Did you know that bears don't raid beehives for the honey? I didn't either. It turns out, bears are looking to consume the bees' larvae, which are good sources of protein. The honey is merely a sweet byproduct of their foraging. That’s what I get for basing my knowledge of bees and bears on Winnie the Pooh.
On the other hand, Bobby Thanepohn and Ryan McDonald (aka Mac) of Cherokee County have a wealth of knowledge when it comes to honeybees. They are apiarists, a fancy word for beekeepers. Both are University of Georgia certified beekeepers, and members of the Georgia Beekeepers Association and the Cherokee and Forsyth Beekeepers Club.
The two have been friends since 2003, and enjoy hunting and riding motorcycles together. While sitting around a campfire on a hunting trip, the conversation revealed that each had started keeping bees. Since neither one likes to do anything halfway, they went all in, and soon realized they were about to have a whole lot of honey.
“Our primary reasons for getting into beekeeping were the cool, sciency, animal-husbandry, entomology, gardening aspect of it,” Bobby said. “Then, the beehives grew. They grew organically, and the natural byproduct was honey.”
Once they had given gifts of honey to all their friends and family members, the two decided to sell the surplus honey at the Canton Farmers Market. That’s where you can find Bobee MacBee’s most Saturdays, sharing their love and knowledge of all things related to honey and honeybees, with anyone who will listen. There’s one thing they want to stress: “Get into it for the bees, not the honey.”
During my visit to their hives, Bobby and Mac made sure I learned a few things about keeping bees. I now feel smarter than even the most average of bears.
Fun Bee Facts
• Honeybees will fly up to 3 miles from the hive, or a 28-square-mile radius, in search of good nectar sources: dandelions, blackberries, clover. The bees will focus on a favorite source until it’s exhausted, often flying past something closer to the hive.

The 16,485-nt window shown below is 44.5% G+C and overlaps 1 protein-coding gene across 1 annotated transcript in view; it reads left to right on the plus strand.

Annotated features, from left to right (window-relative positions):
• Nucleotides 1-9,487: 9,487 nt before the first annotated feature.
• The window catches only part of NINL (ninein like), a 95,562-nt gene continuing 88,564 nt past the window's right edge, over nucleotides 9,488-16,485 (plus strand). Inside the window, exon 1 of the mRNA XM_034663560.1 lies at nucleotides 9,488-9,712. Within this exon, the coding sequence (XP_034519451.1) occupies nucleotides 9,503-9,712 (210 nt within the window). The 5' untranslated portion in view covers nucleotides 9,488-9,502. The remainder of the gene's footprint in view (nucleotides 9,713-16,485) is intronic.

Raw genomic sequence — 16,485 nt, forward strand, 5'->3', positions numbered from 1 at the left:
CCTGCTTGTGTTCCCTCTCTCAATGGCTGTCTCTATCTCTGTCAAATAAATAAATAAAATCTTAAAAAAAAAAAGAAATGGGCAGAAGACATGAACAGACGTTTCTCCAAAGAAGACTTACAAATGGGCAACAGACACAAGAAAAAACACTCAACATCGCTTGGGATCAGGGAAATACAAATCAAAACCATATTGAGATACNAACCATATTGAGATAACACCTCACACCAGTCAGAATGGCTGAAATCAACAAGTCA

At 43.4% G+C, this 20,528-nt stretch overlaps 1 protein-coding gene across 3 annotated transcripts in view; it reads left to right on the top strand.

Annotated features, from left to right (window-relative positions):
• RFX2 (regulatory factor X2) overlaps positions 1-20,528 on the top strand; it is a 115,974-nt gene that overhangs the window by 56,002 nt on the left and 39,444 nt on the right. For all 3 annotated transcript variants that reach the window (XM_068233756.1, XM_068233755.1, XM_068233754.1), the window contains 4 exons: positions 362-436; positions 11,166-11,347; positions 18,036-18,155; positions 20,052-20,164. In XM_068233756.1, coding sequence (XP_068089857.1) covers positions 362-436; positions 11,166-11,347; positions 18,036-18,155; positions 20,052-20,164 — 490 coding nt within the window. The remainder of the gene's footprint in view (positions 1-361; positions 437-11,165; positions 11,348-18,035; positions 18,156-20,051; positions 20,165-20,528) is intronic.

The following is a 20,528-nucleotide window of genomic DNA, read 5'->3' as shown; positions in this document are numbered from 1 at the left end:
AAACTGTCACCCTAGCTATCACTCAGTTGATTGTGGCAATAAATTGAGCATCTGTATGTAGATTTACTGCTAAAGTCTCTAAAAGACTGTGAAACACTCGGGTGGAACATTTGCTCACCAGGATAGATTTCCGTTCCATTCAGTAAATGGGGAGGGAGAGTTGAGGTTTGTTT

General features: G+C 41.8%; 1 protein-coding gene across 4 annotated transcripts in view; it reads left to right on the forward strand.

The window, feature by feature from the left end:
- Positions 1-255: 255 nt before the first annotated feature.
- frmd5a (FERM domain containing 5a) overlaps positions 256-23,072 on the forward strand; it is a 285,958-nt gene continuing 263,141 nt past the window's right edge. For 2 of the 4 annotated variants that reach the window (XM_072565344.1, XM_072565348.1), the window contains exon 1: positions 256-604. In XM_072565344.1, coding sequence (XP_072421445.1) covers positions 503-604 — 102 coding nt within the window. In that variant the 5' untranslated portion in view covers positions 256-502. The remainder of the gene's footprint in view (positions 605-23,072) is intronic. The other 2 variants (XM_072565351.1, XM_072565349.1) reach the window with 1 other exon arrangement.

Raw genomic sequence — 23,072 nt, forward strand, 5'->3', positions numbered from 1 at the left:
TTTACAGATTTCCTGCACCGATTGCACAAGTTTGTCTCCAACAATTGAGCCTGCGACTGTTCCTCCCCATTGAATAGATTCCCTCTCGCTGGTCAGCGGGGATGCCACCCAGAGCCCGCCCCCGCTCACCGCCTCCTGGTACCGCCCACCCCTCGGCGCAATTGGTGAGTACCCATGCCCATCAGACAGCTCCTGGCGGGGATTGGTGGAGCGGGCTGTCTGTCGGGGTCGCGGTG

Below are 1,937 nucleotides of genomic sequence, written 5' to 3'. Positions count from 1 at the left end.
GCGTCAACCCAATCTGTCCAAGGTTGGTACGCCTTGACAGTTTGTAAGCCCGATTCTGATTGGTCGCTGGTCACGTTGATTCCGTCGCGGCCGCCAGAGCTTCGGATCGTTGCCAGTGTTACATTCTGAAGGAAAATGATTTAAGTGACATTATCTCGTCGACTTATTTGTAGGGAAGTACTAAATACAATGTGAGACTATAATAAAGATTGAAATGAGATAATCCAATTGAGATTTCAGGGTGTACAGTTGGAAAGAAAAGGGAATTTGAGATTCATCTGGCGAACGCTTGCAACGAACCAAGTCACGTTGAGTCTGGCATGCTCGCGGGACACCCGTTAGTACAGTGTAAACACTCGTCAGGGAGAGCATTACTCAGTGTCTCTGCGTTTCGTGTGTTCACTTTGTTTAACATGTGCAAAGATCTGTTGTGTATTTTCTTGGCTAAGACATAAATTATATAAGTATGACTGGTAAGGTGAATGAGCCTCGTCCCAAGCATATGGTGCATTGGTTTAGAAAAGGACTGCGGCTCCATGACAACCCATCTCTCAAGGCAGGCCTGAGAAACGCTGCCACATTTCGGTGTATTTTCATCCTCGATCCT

• In the winter, bees disconnect their muscles from their wings. This renders them unable to fly, but still able to vibrate their wings, in order to generate heat for the hive.
• Bees prefer a small window of temperatures in the hive – from the mid- to high 90s – and they will fan their wings and cluster to keep the temperature constant, 24 hours a day, seven days a week, no matter if it is 100 or -10 degrees outside.
• Once the queen lays an egg, it takes three days for it to hatch into a larva. On day 21, a working bee emerges, and its first job is to clean its own cell.
• The lifespan of a bee in the springtime is only a few weeks.
• Bees use stored honey for food to sustain them through the winter.
• There are three kinds of apiarists: hobbyist (own less than 100 hives), sideliner (100-300 hives) and commercial beekeeper (300+ hives). Bobby and Mac are hobbyists.
• The answer to every beekeeping question is: “It depends.” Many factors affect a hive’s ability to thrive.
Eating local honey often is acknowledged by health advocates as a good way to tackle seasonal allergies. It’s important to find a local beekeeper as a source for honey, since most grocery store honey is not local, and has been heated and filtered, removing valuable enzymes and nutrients.
If you can’t be a beekeeper, there are ways you can assist the honeybee population: plant flowering trees and shrubs in your yard, avoid pesticides, don’t mow as often, allow clover and dandelions to grow. While some of these suggestions may not be popular with your homeowners association, you can plant a small section of wildflowers or try container gardening as an alternative.
Visit bobbemacbees.com for more information or search Facebook or Instagram
– Jackie Loudin, managing editor for TowneLaker, Around Woodstock and Around Canton magazines. email@example.com